Talks with the Taliban should be held because the current tactics being used in Afghanistan are not succeeding in achieving a stable solution, say MPs.
A Commons foreign affairs committee report said the US must step up efforts to hold talks with the Taliban if a political resolution was to be reached.
Conservative MP Richard Ottaway, the committee's chairman, said: "Every day you're fighting you're not talking."
Ministers said insurgents who renounced violence were "being spoken to".
The report also suggests the British government's stated purpose for having troops in Afghanistan - to protect UK national security - may have been achieved "some time ago" because al-Qaeda's strength in the country appeared limited.
But there were also a "number of risks" in the UK's aim of withdrawing combat troops by 2015, it added.
Mr Ottaway told BBC Radio 4's Today programme: "There is no doubt there have been great tactical successes in the south but at the end of the day we can't win militarily.
"If you can get Pakistan, the US, Afghanistan and the Taliban around the table that is a very important role for the (British) government."
But he admitted it was difficult to begin talks with the insurgents, adding: "There is no address for the Taliban."
David Cameron has promised to be an "all-weather friend" to Afghanistan.
The prime minister said on Tuesday the country had a "strong" relationship with the UK and that change would involve a "political process".
The government has said it wants British combat troops to leave Afghanistan by 2015, and last month Defence Secretary Liam Fox suggested some of the 10,000 personnel could come home this year if "conditions on the ground" were suitable.
Earlier Mr Ottaway said: "There is a danger that, without political leadership, the current military campaign is in danger of inadvertently derailing efforts to secure a political solution to what is essentially a political problem.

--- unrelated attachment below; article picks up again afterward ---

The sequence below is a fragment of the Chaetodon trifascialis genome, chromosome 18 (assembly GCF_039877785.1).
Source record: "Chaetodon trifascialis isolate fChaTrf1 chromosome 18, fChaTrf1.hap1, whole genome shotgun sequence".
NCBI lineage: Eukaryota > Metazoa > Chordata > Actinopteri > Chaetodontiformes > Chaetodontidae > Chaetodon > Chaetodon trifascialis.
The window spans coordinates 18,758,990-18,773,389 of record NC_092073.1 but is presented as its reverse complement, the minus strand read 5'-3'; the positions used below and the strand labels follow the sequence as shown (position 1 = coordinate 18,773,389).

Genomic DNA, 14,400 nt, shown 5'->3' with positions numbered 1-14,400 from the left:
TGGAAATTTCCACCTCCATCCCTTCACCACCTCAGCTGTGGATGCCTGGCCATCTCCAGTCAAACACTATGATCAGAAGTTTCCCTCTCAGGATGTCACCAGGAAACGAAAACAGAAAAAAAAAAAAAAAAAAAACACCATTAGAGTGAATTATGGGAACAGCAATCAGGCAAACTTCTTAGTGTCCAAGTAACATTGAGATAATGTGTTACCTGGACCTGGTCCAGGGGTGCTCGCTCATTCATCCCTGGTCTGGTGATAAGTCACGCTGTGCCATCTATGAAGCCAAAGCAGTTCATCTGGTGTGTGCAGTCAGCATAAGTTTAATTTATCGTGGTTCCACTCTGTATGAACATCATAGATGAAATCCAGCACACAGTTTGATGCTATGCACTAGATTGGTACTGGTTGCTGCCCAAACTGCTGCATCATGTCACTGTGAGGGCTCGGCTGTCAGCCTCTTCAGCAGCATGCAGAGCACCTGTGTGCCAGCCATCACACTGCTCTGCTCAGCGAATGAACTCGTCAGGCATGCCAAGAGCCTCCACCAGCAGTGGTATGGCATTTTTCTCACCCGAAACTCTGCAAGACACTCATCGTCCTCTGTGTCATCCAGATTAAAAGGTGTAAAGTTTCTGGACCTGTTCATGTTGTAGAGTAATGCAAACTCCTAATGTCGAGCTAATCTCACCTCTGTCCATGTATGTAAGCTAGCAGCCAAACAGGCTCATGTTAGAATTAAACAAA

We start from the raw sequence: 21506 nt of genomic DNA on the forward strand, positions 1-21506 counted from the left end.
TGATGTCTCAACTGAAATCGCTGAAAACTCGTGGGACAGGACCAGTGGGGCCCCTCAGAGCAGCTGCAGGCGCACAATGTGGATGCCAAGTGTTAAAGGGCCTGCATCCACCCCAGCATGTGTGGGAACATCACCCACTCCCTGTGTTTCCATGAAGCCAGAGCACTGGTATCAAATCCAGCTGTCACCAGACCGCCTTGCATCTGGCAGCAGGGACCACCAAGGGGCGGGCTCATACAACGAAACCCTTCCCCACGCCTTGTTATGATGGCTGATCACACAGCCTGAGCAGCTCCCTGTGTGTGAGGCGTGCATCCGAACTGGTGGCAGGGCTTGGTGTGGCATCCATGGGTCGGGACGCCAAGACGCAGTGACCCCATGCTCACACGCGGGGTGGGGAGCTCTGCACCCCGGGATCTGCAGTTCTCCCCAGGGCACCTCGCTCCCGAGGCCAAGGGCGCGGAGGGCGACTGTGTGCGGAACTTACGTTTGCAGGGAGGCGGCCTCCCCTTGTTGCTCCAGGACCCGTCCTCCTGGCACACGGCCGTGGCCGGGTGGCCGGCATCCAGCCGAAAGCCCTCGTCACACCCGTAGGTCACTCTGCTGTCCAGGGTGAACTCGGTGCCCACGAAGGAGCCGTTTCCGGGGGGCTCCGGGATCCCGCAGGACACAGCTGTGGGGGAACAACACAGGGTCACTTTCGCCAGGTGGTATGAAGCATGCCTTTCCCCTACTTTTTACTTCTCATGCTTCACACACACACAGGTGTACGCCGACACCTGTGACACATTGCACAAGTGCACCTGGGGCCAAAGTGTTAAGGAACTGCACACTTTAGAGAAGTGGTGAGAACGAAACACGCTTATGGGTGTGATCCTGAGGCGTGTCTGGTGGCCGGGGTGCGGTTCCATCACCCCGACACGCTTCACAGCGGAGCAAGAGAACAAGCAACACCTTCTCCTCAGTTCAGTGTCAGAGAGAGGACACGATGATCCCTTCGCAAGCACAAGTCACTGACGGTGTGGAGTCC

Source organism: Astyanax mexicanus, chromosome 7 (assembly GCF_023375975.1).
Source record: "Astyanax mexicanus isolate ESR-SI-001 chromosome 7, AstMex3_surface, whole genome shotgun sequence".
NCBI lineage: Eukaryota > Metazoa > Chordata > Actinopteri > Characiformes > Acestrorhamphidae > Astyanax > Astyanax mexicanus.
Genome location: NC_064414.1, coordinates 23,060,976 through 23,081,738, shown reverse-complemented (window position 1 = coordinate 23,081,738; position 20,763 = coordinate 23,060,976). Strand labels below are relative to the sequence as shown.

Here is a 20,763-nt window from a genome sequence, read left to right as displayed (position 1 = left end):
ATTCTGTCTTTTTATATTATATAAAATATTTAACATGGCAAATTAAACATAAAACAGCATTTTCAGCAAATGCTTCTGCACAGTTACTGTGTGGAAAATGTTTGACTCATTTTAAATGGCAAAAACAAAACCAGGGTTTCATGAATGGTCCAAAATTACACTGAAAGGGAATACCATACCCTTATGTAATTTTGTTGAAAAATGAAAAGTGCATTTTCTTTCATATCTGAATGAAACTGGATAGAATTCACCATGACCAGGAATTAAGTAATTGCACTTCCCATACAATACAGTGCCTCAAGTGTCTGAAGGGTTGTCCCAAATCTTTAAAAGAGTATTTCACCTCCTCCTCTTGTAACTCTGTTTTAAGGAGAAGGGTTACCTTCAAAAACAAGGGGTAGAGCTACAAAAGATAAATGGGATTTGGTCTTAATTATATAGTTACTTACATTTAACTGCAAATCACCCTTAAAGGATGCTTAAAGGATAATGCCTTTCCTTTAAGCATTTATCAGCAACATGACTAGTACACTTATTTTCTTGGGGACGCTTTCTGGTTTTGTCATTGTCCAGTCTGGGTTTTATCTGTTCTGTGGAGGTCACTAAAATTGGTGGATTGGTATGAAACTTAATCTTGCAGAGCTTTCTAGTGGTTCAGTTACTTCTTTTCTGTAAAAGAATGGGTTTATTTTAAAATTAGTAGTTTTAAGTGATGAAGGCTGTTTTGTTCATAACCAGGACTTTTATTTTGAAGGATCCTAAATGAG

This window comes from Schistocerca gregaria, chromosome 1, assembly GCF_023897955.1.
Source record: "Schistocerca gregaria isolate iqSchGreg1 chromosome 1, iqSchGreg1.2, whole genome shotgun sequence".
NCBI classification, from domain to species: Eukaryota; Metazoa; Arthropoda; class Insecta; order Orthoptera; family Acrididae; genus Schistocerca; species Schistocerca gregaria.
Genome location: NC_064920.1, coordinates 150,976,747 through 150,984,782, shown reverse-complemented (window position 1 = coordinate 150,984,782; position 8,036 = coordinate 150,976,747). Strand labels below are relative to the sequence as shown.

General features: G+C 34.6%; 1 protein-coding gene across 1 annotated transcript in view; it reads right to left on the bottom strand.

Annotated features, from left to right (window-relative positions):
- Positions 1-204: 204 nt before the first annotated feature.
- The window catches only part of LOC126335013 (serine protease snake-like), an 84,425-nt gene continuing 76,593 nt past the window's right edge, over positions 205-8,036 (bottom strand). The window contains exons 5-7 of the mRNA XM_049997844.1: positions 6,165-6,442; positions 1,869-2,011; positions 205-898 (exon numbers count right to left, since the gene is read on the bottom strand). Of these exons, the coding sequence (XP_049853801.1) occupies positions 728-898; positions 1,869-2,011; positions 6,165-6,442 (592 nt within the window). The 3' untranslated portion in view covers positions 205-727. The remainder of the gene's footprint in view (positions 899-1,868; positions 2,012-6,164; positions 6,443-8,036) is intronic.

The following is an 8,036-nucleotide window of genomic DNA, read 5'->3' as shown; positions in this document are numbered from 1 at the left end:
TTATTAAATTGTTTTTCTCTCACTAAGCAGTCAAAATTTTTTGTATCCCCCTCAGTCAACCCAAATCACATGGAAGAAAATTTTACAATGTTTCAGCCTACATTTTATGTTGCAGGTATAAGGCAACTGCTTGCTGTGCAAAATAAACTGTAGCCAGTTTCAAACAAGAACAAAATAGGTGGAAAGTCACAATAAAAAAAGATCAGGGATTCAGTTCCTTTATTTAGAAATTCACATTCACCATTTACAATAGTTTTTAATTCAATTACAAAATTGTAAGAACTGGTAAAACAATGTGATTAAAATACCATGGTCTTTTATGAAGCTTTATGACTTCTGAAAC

"The US should not delay its significant involvement in talks with the Taliban leadership because, without US support in this respect, there can be no longer-term peace in Afghanistan."
He added: "We question the fundamental assumption that success in Afghanistan can be 'bought' through a strategy of 'clear, hold and build'.
"The distinction between al-Qaeda and the Taliban, which is so often overlooked or confused in current debates, is crucial to generating appropriate policy responses in Afghanistan.
"We question the government's logic that a full-scale counter insurgency campaign aimed at the Taliban is necessary to prevent al-Qaeda returning or that it could ever succeed."
The "security rationale" behind the 2015 deadline for withdrawing combat troops was also not clear, and the policy had "a number of potential risks", according to the MPs' report.
Mr Ottaway said: "Her Majesty's Armed Forces have our full support in tackling the challenges before them and their efforts are rightly described in so many instances as heroic.
"It is our hope that this report will be received in the constructively critical manner in which it is intended, and regarded as a contribution to the wider debate which is taking place on how to improve a situation to which there are no easy solutions."
Foreign Office minister Alistair Burt said he agreed with the committee that political reconciliation was "absolutely essential" for Afghanistan's long-term stability.
"There are people with whom the Afghan government can engage on a political process," he told BBC Radio 5 live.
"This is an Afghan-led political process. President Karzai has set out the parameters on it. Those he speaks to have to have renounced violence and be prepared to work with the government in Afghanistan. The process is going on."
On the 2015 withdrawal, Mr Burt said the decision had been reached following extensive consideration by ministers and military chiefs and was "well understood" by all involved.
Labour said commanders on the ground in Afghanistan were clear that military progress alone would not bring stability to the country.
"The strength and sacrifice of our forces must be matched by a surge in political and diplomatic efforts," said shadow foreign secretary Douglas Alexander.
"After the lack of grip from ministers making crisis decisions outside Cobra [the government's emergency response committee] last week, the bipartisan committee's finding that the National Security Council wasn't convened to decide the issue of troop withdrawal will raise wider questions about how this government gets a grip on key foreign policy decisions."